What I'm trying to say is, each compartment ran fine without any officers around. The officer's job is to make sure everything is operating normally and tell those under him when they're not doing thier jobs. Even then, it's the enlisted men who do all the work and even the lowest ones usually know more about the actual running of the equipment than any of the officers.

A qualified officer should make the compartment run better, but most of the time it should run fine without him. He should only be needed for emergencies.

Rosencrantz
04-22-2006, 04:37 PM
Right, now I got what you mean, Steve! That was very interesting to read, thanks! :D
But what I supposed to talk about was, actually, that there is only two bunks for maybe six officers. I could drive the boat just two of them on the watch (WO and "LI") so the others could have some rest. But now it's not possible if I don't use the not working engine room. This is one of the most irritating details sometimes. Especially because I use to edit the number of officers in the boat so the Oberfänrichs can act as chief warrant officers (rather equal to fänrichs without port-épee, right?) So, now I have type II boat so I have one leutnant as L.I. and two oberfänrichs as chief warrant officers / engines + one leutnant as my IWO and one oberfänrich to act as oberstuermann (IIWO). Total 5 officers on the boat.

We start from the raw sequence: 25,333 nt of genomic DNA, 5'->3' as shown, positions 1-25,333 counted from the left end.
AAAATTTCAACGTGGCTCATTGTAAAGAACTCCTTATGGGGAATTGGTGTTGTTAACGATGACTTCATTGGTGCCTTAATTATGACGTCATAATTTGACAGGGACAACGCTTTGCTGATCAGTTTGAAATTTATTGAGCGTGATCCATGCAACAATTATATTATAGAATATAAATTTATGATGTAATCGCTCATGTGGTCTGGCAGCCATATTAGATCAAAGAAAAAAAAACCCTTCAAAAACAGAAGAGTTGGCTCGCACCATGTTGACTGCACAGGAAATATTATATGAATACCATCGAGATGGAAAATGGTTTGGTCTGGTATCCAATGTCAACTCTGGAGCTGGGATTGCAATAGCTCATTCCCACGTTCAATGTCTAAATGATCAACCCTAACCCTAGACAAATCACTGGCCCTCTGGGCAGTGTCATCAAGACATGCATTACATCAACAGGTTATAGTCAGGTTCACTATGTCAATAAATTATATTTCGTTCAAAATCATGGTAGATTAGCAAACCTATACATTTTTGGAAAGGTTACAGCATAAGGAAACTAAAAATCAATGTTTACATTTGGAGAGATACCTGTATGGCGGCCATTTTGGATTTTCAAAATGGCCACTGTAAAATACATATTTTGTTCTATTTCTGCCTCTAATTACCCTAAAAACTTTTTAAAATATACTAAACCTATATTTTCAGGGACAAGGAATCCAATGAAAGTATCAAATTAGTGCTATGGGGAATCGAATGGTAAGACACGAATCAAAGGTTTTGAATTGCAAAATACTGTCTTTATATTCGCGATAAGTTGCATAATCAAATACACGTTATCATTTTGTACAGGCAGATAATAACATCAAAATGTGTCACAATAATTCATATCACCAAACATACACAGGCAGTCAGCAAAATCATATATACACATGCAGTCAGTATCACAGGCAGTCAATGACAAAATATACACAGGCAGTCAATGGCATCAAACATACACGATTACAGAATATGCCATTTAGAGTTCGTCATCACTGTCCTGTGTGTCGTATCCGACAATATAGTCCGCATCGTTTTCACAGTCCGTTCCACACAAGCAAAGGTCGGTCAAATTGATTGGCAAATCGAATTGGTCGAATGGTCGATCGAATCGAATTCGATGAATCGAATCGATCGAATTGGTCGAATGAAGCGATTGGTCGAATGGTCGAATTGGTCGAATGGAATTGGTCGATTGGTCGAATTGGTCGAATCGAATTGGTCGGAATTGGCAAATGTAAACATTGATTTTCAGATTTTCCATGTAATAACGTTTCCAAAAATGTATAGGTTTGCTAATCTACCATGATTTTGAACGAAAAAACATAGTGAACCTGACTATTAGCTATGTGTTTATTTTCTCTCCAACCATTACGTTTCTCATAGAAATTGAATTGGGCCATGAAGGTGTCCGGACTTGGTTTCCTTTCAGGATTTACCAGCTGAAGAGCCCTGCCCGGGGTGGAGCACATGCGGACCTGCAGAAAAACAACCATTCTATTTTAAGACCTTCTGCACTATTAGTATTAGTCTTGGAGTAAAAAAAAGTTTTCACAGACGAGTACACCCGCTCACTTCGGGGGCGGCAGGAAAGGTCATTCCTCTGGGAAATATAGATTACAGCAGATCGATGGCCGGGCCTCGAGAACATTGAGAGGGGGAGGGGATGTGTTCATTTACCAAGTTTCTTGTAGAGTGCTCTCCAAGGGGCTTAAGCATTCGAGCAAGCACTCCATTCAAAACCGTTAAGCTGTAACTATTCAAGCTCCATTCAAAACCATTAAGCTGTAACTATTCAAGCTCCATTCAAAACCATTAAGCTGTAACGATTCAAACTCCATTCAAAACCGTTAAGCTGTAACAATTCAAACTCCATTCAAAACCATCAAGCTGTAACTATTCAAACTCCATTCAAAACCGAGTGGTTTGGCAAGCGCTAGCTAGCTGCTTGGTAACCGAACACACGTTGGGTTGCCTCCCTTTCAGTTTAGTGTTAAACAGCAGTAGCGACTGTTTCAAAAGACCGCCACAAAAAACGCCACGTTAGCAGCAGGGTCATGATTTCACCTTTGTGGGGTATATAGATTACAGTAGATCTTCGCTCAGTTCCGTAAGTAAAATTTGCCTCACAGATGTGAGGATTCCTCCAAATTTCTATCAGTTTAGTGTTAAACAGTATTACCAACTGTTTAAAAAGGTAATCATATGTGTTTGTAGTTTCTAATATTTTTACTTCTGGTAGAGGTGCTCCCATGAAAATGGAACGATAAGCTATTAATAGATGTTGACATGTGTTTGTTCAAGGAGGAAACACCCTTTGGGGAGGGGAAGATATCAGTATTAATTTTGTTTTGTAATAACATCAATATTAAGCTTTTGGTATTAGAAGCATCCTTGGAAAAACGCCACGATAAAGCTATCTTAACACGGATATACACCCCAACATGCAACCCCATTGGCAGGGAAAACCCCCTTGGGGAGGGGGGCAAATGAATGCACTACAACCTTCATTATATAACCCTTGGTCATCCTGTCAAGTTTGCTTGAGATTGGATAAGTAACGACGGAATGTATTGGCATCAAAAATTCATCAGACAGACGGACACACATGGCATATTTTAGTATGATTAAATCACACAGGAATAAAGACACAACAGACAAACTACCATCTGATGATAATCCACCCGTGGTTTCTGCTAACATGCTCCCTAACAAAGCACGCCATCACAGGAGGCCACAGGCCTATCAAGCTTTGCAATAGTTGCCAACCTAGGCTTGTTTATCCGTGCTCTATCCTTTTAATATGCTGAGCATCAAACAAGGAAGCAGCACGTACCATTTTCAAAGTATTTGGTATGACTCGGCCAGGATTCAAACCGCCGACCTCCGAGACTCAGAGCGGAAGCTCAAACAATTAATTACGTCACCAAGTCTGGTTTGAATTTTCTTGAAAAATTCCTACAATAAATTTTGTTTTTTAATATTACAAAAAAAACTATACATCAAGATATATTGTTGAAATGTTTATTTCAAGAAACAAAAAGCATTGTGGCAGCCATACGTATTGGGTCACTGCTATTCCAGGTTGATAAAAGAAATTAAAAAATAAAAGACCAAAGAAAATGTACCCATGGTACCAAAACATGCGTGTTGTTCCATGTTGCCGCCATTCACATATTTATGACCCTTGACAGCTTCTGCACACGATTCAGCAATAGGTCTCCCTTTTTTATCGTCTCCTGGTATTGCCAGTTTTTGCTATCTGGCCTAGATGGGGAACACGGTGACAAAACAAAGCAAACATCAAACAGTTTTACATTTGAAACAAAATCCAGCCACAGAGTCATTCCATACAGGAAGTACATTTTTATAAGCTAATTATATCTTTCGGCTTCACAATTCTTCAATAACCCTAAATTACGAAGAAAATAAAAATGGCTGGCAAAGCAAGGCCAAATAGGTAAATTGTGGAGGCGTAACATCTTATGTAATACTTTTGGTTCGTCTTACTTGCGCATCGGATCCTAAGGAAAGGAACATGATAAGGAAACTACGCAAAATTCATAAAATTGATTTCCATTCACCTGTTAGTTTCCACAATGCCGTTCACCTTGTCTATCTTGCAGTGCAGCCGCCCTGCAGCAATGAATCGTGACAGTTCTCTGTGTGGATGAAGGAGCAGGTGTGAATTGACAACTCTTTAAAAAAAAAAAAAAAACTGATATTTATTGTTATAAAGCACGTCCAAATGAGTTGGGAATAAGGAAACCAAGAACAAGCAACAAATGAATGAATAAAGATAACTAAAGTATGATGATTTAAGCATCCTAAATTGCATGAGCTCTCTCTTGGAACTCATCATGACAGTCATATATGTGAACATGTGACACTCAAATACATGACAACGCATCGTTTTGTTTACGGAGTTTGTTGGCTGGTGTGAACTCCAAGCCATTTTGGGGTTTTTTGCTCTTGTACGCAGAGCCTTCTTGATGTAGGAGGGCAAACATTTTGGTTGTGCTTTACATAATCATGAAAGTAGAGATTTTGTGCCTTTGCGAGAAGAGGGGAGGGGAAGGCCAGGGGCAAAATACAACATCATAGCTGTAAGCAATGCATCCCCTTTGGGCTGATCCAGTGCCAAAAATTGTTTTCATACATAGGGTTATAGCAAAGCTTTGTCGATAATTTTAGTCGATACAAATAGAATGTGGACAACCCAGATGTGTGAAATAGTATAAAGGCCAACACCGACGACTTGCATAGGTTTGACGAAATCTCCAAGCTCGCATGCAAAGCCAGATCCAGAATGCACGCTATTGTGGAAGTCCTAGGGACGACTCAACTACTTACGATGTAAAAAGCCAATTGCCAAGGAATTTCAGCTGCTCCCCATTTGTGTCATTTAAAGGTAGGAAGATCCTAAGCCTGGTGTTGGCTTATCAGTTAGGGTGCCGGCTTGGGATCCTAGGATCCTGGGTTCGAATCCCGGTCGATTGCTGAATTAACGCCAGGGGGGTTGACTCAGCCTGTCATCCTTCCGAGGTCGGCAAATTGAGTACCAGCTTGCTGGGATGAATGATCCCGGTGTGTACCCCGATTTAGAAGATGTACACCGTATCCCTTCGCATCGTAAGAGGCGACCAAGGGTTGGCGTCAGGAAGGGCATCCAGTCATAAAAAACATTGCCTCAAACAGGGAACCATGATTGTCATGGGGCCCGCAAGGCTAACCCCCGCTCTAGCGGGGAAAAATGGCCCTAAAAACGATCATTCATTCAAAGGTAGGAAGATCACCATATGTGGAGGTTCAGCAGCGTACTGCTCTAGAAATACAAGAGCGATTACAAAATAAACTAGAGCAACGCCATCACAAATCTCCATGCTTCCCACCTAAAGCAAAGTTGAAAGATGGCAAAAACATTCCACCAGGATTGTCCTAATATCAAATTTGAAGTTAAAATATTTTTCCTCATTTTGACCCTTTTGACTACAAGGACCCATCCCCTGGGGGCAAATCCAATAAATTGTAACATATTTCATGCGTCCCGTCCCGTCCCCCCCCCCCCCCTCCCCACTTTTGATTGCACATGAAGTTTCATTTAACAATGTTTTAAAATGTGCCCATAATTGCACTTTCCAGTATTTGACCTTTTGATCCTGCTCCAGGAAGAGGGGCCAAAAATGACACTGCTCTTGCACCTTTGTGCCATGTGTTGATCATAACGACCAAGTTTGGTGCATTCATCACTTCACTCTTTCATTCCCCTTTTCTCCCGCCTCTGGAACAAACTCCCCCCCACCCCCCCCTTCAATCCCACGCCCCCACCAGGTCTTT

I'm planning to edit fatique model after I have returned to the base so I could use also bow torp. compartment as "free time area" for officers and crew, with only slight fatique caused when not in battle.

BTW I served as signal specialiced NCO in the LRRP, so it's nice to "meet" a "komrade"! :lol:

U-Dog
04-28-2006, 12:39 AM
Sailor Steve said" What I'm trying to say is, each compartment ran fine without any officers around. The officer's job is to make sure everything is operating normally and tell those under him when they're not doing thier jobs. Even then, it's the enlisted men who do all the work and even the lowest ones usually know more about the actual running of the equipment than any of the officers.

A qualified officer should make the compartment run better, but most of the time it should run fine without him. He should only be needed for emergencies."

Think I'm gonna substitute Manager for officer and take this to work. :yep:

'cept somtimes I think Managers simply lower efficiency.... :hmm:

most the time actually. :rotfl:

Sailor Steve
04-28-2006, 12:42 PM
I completely agree. A good officer knows when to stay out of the way and let his men do their job. This is why the captain doesn't fire the deck gun or man the dive planes.

I recently worked at a place where the manager said "I know how to do most of the jobs around here, but I also know I couldn't do it nearly as well and the people whose jobs those are. My job is to manage, not get in the way."

Threadfin
04-28-2006, 03:39 PM